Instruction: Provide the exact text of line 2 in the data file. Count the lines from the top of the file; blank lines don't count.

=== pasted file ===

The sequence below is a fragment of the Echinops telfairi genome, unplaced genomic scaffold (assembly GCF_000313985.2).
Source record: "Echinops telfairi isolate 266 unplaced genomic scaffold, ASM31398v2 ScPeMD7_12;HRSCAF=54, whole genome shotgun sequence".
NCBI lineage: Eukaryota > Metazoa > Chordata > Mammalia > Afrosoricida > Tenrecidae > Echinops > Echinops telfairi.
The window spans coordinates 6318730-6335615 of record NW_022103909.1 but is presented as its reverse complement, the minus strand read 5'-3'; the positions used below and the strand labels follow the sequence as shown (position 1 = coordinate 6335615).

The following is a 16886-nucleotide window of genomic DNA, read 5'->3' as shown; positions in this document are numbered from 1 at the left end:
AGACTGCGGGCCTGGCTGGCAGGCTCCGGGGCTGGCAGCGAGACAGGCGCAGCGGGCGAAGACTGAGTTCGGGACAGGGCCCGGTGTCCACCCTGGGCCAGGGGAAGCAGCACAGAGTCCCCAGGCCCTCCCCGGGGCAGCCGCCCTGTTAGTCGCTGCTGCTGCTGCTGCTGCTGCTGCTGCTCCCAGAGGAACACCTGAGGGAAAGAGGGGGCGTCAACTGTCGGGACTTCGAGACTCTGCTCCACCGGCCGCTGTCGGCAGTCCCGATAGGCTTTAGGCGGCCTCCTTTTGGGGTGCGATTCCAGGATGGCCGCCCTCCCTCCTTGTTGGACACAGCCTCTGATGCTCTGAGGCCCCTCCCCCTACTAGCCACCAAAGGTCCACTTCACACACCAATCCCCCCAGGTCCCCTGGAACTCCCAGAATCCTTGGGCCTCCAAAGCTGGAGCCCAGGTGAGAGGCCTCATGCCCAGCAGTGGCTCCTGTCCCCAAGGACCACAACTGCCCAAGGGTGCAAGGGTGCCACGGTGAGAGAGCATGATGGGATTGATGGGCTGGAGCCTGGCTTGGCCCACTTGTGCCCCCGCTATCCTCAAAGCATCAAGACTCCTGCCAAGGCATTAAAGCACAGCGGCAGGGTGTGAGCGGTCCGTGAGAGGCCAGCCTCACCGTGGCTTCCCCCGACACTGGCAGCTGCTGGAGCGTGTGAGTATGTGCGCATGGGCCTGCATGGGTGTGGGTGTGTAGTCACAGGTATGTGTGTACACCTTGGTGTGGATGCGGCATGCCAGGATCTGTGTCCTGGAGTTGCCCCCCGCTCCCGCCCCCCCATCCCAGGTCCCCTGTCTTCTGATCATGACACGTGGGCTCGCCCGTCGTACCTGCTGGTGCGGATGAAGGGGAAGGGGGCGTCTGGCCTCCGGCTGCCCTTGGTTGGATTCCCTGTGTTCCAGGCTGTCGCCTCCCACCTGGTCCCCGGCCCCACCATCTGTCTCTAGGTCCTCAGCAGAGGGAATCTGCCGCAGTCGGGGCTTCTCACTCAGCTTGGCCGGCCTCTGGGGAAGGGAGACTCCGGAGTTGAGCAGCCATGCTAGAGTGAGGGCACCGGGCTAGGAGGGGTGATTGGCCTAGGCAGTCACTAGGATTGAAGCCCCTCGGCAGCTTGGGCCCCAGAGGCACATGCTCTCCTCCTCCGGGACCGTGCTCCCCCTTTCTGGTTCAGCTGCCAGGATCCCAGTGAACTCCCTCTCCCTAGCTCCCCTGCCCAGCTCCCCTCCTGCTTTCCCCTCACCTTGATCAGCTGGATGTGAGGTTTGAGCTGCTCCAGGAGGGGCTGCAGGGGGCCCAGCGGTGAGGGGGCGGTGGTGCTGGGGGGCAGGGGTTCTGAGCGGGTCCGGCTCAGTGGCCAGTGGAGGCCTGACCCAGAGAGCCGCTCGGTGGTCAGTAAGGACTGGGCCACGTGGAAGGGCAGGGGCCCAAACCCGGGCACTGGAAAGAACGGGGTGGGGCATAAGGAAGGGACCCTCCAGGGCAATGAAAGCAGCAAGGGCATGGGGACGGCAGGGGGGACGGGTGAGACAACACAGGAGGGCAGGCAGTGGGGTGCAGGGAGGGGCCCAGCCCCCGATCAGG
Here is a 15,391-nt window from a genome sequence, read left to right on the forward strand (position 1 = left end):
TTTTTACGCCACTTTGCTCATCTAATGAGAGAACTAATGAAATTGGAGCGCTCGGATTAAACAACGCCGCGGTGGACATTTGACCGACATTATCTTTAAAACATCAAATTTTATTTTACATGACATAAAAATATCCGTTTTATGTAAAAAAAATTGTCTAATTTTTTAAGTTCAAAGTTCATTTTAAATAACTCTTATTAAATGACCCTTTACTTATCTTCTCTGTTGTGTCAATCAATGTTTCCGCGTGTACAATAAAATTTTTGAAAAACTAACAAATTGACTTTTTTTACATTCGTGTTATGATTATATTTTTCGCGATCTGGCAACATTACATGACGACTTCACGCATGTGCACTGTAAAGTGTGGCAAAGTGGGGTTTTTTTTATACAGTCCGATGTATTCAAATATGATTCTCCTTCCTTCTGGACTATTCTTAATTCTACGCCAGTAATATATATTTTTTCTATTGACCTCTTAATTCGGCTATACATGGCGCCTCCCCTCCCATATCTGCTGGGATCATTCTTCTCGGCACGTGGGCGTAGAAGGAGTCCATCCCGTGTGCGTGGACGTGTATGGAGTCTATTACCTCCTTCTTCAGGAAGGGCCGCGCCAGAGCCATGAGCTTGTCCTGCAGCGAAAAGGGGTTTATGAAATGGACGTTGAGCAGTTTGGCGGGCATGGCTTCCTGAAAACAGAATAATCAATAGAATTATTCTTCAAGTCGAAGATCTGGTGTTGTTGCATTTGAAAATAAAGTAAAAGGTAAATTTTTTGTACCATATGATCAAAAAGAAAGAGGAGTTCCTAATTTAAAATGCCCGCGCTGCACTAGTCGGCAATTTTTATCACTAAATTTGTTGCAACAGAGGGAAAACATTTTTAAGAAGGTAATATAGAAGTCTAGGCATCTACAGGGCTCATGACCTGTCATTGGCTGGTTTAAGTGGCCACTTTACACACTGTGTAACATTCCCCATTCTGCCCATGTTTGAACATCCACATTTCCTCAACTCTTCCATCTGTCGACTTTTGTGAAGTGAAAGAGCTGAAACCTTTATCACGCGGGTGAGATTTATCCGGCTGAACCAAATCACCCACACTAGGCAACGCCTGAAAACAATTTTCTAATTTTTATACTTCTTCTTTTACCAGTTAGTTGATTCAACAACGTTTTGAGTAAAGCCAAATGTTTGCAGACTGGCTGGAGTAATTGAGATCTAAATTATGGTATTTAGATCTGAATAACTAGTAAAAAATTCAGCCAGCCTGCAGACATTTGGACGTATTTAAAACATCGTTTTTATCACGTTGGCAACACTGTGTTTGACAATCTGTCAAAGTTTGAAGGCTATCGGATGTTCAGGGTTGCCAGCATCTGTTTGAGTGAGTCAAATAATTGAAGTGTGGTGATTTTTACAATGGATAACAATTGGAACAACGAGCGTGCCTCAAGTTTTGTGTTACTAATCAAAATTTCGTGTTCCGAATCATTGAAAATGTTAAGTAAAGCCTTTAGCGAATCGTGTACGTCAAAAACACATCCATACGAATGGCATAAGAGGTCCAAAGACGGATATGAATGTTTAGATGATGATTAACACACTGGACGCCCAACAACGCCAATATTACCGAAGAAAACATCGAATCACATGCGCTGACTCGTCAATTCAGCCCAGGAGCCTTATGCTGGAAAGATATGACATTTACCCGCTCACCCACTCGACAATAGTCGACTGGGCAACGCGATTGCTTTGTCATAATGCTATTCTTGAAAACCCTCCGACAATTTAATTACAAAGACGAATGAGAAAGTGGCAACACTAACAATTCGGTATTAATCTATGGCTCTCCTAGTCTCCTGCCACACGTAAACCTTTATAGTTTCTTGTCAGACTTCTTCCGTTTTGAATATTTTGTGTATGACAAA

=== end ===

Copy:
Source record: "Echinops telfairi isolate 266 unplaced genomic scaffold, ASM31398v2 ScPeMD7_12;HRSCAF=54, whole genome shotgun sequence".